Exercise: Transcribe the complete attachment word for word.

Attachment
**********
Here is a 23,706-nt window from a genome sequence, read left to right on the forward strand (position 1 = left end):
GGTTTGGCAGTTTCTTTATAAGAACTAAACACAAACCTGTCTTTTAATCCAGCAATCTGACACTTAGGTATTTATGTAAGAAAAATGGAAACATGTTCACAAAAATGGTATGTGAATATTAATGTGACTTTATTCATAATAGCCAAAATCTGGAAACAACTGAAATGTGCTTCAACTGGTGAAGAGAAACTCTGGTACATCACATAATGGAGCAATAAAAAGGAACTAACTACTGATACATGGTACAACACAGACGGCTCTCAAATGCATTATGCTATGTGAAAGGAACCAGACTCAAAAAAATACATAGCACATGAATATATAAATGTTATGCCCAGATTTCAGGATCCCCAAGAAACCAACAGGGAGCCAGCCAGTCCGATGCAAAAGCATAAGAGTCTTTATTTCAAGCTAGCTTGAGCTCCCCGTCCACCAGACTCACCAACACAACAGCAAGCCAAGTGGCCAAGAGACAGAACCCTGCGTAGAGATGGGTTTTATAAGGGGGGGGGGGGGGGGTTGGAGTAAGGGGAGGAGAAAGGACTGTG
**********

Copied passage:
Here is a 23,706-nt window from a genome sequence, read left to right on the forward strand (position 1 = left end):
GGTTTGGCAGTTTCTTTATAAGAACTAAACACAAACCTGTCTTTTAATCCAGCAATCTGACACTTAGGTATTTATGTAAGAAAAATGGAAACATGTTCACAAAAATGGTATGTGAATATTAATGTGACTTTATTCATAATAGCCAAAATCTGGAAACAACTGAAATGTGCTTCAACTGGTGAAGAGAAACTCTGGTACATCACATAATGGAGCAATAAAAAGGAACTAACTACTGATACATGGTACAACACAGACGGCTCTCAAATGCATTATGCTATGTGAAAGGAACCAGACTCAAAAAAATACATAGCACATGAATATATAAATGTTATGCCCAGATTTCAGGATCCCCAAGAAACCAACAGGGAGCCAGCCAGTCCGATGCAAAAGCATAAGAGTCTTTATTTCAAGCTAGCTTGAGCTCCCCGTCCACCAGACTCACCAACACAACAGCAAGCCAAGTGGCCAAGAGACAGAACCCTGCGTAGAGATGGGTTTTATAAGGGGGGGGGGGGGGGGTTGGAGTAAGGGGAGGAGAAAGGACTGTG